Raised by a hotelier in Queensland, Quinn says her family upbringing has been paramount in her achieving business success.
“I realised early on that business was a 24-hour thing and how important staff are in the journey and how important relationships with customers are and how important relationships with suppliers are,” she says. “All of that was ingrained to me.”
Quinn called on this experience years later when she was living in the UK in the early 1990s. The recession was biting hard and she was one of many made redundant in a downturned job market. True to style she saw a gap in the job market - a high-end cleaning service. The business, Partners in Grime, was later sold for a profit and as a going concern.
“I started that as a dare after losing my job in advertising because of the recession,” she says. “I paid somebody £300 to show me how to clean because I didn't know how to … I am a real throw down the gauntlet type of person, but my remit is always to be the best and to exceed customer expectations.
“When you set yourself high standards and you exceed their expectations then you are always thinking what the customer’s needs are and you are focusing your business on that. I love a sustainable bottom line but I found the way to get that is through the hearts and minds of the customer.”
However, Quinn says, it wasn’t easy starting up a business, no matter the size.
“It was very full on for Net-A-Porter, as with every business there were cash flow issues. The dotcom bust happened around that time but we were able to learn from other people’s mistakes such as sweeping up their distressed assets at a highly reduced price. So while we had a lot of challenges we had a lot of opportunities,” she said. “We had great investors and we had a great founding executive team that balanced the left and the right hand of the brain right from the beginning. I think that is one of our unique attributes. The feedback we got from customers and the word of mouth we heard, we knew we were addressing their needs and there was a ferocious appetite for us to feed.”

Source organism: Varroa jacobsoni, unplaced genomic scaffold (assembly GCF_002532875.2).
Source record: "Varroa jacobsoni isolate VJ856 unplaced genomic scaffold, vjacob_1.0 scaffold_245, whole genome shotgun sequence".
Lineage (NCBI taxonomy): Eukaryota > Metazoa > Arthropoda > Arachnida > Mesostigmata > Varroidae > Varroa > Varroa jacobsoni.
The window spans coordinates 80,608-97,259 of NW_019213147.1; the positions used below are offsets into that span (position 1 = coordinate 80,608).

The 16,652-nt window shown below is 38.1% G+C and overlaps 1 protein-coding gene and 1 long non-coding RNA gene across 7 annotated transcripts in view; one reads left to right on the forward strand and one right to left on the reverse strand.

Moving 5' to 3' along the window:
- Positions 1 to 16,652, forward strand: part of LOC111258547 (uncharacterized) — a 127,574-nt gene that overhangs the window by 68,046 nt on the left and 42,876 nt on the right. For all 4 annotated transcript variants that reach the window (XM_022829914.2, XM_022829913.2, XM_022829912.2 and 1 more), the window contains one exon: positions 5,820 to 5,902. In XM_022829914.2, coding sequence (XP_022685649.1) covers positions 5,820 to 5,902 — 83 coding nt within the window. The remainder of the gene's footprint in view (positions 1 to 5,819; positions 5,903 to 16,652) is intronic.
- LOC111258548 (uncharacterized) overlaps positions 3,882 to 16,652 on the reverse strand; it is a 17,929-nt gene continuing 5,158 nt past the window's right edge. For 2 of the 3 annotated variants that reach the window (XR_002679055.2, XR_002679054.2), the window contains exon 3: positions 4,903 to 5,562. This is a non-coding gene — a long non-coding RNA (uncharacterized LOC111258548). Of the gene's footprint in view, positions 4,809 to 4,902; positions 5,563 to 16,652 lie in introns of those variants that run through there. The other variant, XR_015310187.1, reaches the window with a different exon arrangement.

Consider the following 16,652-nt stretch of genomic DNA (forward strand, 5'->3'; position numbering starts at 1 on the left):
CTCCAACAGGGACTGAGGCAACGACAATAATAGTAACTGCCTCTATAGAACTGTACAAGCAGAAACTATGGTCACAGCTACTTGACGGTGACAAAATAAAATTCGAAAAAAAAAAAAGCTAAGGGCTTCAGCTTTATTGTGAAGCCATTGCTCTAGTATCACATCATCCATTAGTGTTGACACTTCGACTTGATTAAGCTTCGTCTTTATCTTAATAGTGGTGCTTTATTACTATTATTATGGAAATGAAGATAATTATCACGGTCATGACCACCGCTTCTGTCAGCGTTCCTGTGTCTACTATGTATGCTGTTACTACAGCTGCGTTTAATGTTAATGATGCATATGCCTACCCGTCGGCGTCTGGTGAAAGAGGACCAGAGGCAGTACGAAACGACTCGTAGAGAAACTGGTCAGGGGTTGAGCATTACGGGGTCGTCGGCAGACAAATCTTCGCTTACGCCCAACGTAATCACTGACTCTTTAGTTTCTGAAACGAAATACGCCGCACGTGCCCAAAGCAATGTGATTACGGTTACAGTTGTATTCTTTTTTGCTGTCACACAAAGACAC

Replicating the business model now would “cost an absolute fortune”, Quinn says, especially when including social media into the business mix, as today’s brands have to be global.
“It (social media) didn't exist when we started ... but it certainly does add another cost.”
Q&Co, a boutique consultancy, is Quinn’s latest venture. She is regularly engaged by directors and CEOs to help them reconnect with their customer, increase performance and understand the balance between a return on analytics and the bottom line. “There has to be an absolute balance of the two,” she says. “It is beholden to business to actually understand what their analytics are and what they are telling them. You need to break down big data and watch what trends are happening globally, having that macro view is important so you can be proactive rather than reactive. However, you also need to make that pertinent for the customer and for the staff and bring them on the journey. The front end is balanced with the very hard-working back end and the front end must be as experiential and meaningful as it can be for your customer and staff.”
Re-engaging with the customer should always be important for senior management and board directors.
“There’s a lot of stuff you do not learn about at business school - basically you are either an empathetic person or you are not. I naturally like people but not everyone does and that is great as they have other attributes. So many boards, C-suites and staff have lost sight of this because of the short-term vision of the public company model that exists. This is something that I feel has certainly worked for both of the companies that I have started in negotiating process and structure, sometimes I could strangle process, as it is so stifling.”